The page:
Drones in America: Sushi and Pizza Delivery Drones Now a Thing


Drones is a ubiquitous word in the West. It is also a negative word. In the aftermath of 9/11 and the Iraq and Afghanistan Wars, drones were part of dining table conversations. It’s only natural that drones come to our dining tables now. Well, not the dangerous ones, yet. Ever since DomiCopter made its way onto public sphere, new technologies are entering the culinary world and the food industry is apparently trying to make it all easier for the customer.

If flying food delivery via Domino’s Pizza drone wasn’t enough, your Bento box will now come to you carrying your food directly to your table via the very aptly named iTray. It doesn’t have wings, but it has its own Wi-Fi and it can be operated via an iPad app. It really does boast of the quintessential convenience.

But, is it really convenient that we will get with all the Sci-fi, futuristic developments in the food industry? Or are they just overcomplicating things? Yo! Sushi’s London restaurant gave a test run for its flying sushi trays and everything didn’t go exactly as planned. The result was a sloppy carrier nudging its way through to reach the customer. It is a classic example of confusing modernity with convenience. Less manual workforce will result in economic advantages and will be less time consuming. So clearly it’s for the producer’s benefit. After all, it is indeed the era of speed, and in order to attain that, activities such as calling for a waitress, giving your order, waiting for her to get your order and carefully place it on your table just seem redundant. So why shouldn’t an automated instrument make it all seem new and intriguing? Everything routine does need a spark eventually!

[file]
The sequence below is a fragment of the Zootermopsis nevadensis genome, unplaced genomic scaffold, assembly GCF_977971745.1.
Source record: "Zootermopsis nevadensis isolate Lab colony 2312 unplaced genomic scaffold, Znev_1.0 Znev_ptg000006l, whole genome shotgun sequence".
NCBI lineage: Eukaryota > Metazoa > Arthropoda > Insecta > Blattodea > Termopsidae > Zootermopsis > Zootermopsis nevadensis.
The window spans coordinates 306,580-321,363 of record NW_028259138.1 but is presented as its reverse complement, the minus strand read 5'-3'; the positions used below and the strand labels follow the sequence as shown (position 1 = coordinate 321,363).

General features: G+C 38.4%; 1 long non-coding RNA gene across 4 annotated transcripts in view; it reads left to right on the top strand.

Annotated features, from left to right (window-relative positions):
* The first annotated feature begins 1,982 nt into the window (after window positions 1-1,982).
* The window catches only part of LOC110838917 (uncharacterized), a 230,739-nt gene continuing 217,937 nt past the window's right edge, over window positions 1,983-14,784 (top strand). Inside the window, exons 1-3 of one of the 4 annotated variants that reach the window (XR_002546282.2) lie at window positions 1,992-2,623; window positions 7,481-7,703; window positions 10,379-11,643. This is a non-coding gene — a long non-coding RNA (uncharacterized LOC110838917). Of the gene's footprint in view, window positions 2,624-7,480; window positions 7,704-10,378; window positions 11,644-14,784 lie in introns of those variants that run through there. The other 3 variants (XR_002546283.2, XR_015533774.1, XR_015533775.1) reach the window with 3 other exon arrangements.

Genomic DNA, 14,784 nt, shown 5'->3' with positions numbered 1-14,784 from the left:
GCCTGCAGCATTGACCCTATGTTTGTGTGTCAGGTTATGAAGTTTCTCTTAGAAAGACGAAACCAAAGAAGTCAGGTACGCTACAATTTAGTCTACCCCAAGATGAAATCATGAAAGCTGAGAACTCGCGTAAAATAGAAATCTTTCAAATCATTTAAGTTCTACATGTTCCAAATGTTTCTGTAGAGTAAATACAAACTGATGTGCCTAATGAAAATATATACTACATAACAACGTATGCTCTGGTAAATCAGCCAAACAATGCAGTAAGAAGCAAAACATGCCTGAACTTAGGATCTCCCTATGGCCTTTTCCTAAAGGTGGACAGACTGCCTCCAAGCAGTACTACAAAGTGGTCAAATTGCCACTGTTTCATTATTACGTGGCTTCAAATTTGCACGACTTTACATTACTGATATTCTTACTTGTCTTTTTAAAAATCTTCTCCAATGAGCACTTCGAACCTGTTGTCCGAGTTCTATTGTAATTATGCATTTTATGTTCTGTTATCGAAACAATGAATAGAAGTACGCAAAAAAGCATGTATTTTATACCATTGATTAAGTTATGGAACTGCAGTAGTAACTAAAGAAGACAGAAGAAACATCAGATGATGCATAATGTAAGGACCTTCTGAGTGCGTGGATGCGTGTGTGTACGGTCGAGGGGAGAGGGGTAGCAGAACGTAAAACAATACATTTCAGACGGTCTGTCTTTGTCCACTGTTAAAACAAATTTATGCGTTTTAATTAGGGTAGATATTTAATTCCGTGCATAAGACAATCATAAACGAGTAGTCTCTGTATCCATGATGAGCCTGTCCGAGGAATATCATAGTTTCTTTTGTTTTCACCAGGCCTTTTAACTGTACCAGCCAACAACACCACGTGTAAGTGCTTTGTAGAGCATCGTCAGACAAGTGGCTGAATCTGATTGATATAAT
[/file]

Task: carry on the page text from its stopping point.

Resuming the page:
The only real troublesome factor though, in this entire discourse, is the word drones. The first thought that would come across the minds of people when they hear sushi or pizza drones sadly won’t be of the food. Drones would take over the sentence. The word is specifically used in the purpose of fast food delivery because its basis is quick machinery, but do we really want people using drones in a casual, perfunctory, almost normal way? Is it not the opposite of the Utopia we so wish to see after the past few decades of violent global mayhem? It is a good boost for the technology that such innovations see the light of day, and maybe in next couple of years this will be all the rage, but just for a second the fact needs to be identified that it will also perpetrate a sense of human uselessness and blatant immobility.